Bridging Generational Gaps To Foster Development In Cross River State

Generational gaps can be a hindrance to the development of any entity. People born and raised in different generations will definitely hold different perspectives on topical issues. If we would progress as a State, there’s a need to bridge these generational gaps. Two types of generational gaps are Technological gaps and knowledge and experience gap.

Apparently, we are in the technological era and technology is changing speedily in every facet of our lives. While the older generation is not so comfortable with it; they use technology as a matter of necessity. This is different from the younger generation who now use technology as a tool to do almost anything. To bridge this gap, it is necessary for us to connect “purpose”, and benefit, “the what’s in it for me” to the use of technology so that everyone is carried along.

Open and clear two-way communication is equally important to achieve this aim. It is also necessary to develop education and training programs that will enable people across different generations to keep up with the growing technological trends. These pieces of training should be inclusive enough, whether online, in-person, or hybrid, to accommodate the diversity and learning pace of all.

The knowledge and experience gap, which mostly the older generation possesses over the younger generation, is one that can be bridged through mentorship and a clear succession plan. There are certain roles each generation is required to play to make this work. The role of the mentor is on the older generation, whether in business, civil society organizations, government, or public services.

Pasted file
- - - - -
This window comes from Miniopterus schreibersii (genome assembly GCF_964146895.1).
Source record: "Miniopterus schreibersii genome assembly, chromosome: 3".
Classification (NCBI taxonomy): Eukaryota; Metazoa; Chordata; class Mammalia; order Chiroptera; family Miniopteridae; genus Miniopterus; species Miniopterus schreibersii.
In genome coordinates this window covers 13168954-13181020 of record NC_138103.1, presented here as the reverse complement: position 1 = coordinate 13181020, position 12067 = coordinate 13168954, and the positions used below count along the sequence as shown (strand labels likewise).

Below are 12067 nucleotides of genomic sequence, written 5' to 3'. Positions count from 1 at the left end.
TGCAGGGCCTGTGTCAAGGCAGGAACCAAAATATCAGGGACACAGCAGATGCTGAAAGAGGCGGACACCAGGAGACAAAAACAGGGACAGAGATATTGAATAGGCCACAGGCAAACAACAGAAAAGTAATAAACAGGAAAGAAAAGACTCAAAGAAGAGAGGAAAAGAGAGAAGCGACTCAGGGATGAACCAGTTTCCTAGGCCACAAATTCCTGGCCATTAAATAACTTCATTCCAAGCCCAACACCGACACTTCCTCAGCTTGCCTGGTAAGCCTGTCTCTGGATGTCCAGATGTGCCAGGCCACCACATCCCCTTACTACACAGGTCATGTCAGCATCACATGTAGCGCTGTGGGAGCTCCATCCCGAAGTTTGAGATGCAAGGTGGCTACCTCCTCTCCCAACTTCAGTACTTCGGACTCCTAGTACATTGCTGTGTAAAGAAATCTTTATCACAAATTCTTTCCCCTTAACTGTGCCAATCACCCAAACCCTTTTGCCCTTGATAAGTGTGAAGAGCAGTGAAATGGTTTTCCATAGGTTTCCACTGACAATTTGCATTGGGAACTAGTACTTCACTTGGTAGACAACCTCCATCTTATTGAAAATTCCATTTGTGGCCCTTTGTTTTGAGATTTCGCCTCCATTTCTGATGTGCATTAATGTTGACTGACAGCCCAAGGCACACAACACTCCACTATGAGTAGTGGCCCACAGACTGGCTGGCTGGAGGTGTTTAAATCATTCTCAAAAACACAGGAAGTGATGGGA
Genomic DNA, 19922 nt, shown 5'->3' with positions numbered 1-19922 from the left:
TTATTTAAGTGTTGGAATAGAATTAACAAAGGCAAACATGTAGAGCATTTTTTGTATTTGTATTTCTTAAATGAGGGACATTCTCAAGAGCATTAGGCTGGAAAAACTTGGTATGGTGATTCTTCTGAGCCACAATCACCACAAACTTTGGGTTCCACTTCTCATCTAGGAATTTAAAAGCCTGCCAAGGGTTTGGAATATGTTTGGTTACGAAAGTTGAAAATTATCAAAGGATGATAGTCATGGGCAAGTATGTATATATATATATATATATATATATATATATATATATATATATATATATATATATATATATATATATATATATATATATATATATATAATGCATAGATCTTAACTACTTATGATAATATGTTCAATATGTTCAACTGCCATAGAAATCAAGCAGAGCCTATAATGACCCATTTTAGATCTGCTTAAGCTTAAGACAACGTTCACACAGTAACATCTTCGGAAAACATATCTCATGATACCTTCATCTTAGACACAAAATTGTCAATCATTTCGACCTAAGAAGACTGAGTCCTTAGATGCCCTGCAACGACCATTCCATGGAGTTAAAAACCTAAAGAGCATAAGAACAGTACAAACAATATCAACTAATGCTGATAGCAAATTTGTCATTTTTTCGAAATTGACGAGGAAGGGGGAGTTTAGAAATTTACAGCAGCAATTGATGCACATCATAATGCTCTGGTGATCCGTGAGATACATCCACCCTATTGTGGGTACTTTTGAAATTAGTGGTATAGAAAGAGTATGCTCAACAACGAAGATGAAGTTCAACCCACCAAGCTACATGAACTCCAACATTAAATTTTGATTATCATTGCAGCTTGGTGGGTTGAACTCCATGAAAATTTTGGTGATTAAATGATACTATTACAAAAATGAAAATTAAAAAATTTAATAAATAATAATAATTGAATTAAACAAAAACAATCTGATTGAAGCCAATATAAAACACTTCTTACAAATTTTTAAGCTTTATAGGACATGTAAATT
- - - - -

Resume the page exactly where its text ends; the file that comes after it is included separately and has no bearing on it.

They should equally be willing to engage young persons in strategic positions and supervise them to success; open up internship opportunities where the young persons can gain valuable work experience and life skills. For the younger generation, no matter how knowledgeable we may be, our role is to make ourselves available for mentorship and be teachable. This should be done with the understanding that success does not happen suddenly. Yes, we can be anything we set our minds to be, but we equally must understand that grooming is a necessary path to every story of becoming.

A bit of advice to young people would be: today we are the leaders of tomorrow, tomorrow, we will be the grandparents of the future. The decisions we make now to make our world more inclusive, will to a large extent determine how inclusive the world of our grandchildren will be for us.

By Onor-Obassi Egim Tawo Esq.

1 thought on “Bridging Generational Gaps To Foster Development In Cross River State”

  1. An awesome write-up here. Onor, you are one tech savi personality I have come to know even though you are a barista…lol. thanks I learned alot already.

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